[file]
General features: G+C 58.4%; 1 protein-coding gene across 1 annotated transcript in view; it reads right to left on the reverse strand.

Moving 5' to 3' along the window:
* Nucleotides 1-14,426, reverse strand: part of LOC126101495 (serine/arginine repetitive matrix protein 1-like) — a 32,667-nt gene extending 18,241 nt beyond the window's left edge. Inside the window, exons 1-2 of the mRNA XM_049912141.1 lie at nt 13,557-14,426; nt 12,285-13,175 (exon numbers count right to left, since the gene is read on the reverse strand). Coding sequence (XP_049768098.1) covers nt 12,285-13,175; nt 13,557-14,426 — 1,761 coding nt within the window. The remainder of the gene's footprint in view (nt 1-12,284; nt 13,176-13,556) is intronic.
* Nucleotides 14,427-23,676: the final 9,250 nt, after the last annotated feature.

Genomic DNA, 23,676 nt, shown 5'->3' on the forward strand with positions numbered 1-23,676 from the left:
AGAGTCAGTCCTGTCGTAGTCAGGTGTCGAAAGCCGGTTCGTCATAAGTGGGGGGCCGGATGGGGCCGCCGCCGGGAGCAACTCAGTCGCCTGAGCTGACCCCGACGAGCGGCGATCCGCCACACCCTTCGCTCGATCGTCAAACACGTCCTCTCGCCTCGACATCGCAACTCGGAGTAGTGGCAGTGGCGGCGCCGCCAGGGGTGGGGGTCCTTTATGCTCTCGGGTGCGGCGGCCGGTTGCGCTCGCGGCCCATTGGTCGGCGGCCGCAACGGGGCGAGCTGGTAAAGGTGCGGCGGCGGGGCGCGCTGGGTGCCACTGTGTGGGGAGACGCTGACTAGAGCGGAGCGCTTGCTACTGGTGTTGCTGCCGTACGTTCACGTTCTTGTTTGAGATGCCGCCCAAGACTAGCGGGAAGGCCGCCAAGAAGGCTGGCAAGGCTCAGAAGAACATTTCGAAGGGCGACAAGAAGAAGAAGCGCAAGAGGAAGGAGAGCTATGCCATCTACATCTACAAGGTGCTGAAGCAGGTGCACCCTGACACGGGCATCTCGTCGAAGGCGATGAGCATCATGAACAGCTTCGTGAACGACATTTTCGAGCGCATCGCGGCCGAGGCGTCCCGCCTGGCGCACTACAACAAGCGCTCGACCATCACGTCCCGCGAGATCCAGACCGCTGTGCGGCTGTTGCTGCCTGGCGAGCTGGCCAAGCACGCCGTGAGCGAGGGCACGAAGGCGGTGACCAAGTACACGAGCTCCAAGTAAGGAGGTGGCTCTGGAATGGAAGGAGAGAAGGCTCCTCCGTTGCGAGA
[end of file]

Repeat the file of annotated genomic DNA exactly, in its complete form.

General features: G+C 58.4%; 1 protein-coding gene across 1 annotated transcript in view; it reads right to left on the reverse strand.

Moving 5' to 3' along the window:
* Nucleotides 1-14,426, reverse strand: part of LOC126101495 (serine/arginine repetitive matrix protein 1-like) — a 32,667-nt gene extending 18,241 nt beyond the window's left edge. Inside the window, exons 1-2 of the mRNA XM_049912141.1 lie at nt 13,557-14,426; nt 12,285-13,175 (exon numbers count right to left, since the gene is read on the reverse strand). Coding sequence (XP_049768098.1) covers nt 12,285-13,175; nt 13,557-14,426 — 1,761 coding nt within the window. The remainder of the gene's footprint in view (nt 1-12,284; nt 13,176-13,556) is intronic.
* Nucleotides 14,427-23,676: the final 9,250 nt, after the last annotated feature.

Genomic DNA, 23,676 nt, shown 5'->3' on the forward strand with positions numbered 1-23,676 from the left:
AGAGTCAGTCCTGTCGTAGTCAGGTGTCGAAAGCCGGTTCGTCATAAGTGGGGGGCCGGATGGGGCCGCCGCCGGGAGCAACTCAGTCGCCTGAGCTGACCCCGACGAGCGGCGATCCGCCACACCCTTCGCTCGATCGTCAAACACGTCCTCTCGCCTCGACATCGCAACTCGGAGTAGTGGCAGTGGCGGCGCCGCCAGGGGTGGGGGTCCTTTATGCTCTCGGGTGCGGCGGCCGGTTGCGCTCGCGGCCCATTGGTCGGCGGCCGCAACGGGGCGAGCTGGTAAAGGTGCGGCGGCGGGGCGCGCTGGGTGCCACTGTGTGGGGAGACGCTGACTAGAGCGGAGCGCTTGCTACTGGTGTTGCTGCCGTACGTTCACGTTCTTGTTTGAGATGCCGCCCAAGACTAGCGGGAAGGCCGCCAAGAAGGCTGGCAAGGCTCAGAAGAACATTTCGAAGGGCGACAAGAAGAAGAAGCGCAAGAGGAAGGAGAGCTATGCCATCTACATCTACAAGGTGCTGAAGCAGGTGCACCCTGACACGGGCATCTCGTCGAAGGCGATGAGCATCATGAACAGCTTCGTGAACGACATTTTCGAGCGCATCGCGGCCGAGGCGTCCCGCCTGGCGCACTACAACAAGCGCTCGACCATCACGTCCCGCGAGATCCAGACCGCTGTGCGGCTGTTGCTGCCTGGCGAGCTGGCCAAGCACGCCGTGAGCGAGGGCACGAAGGCGGTGACCAAGTACACGAGCTCCAAGTAAGGAGGTGGCTCTGGAATGGAAGGAGAGAAGGCTCCTCCGTTGCGAGA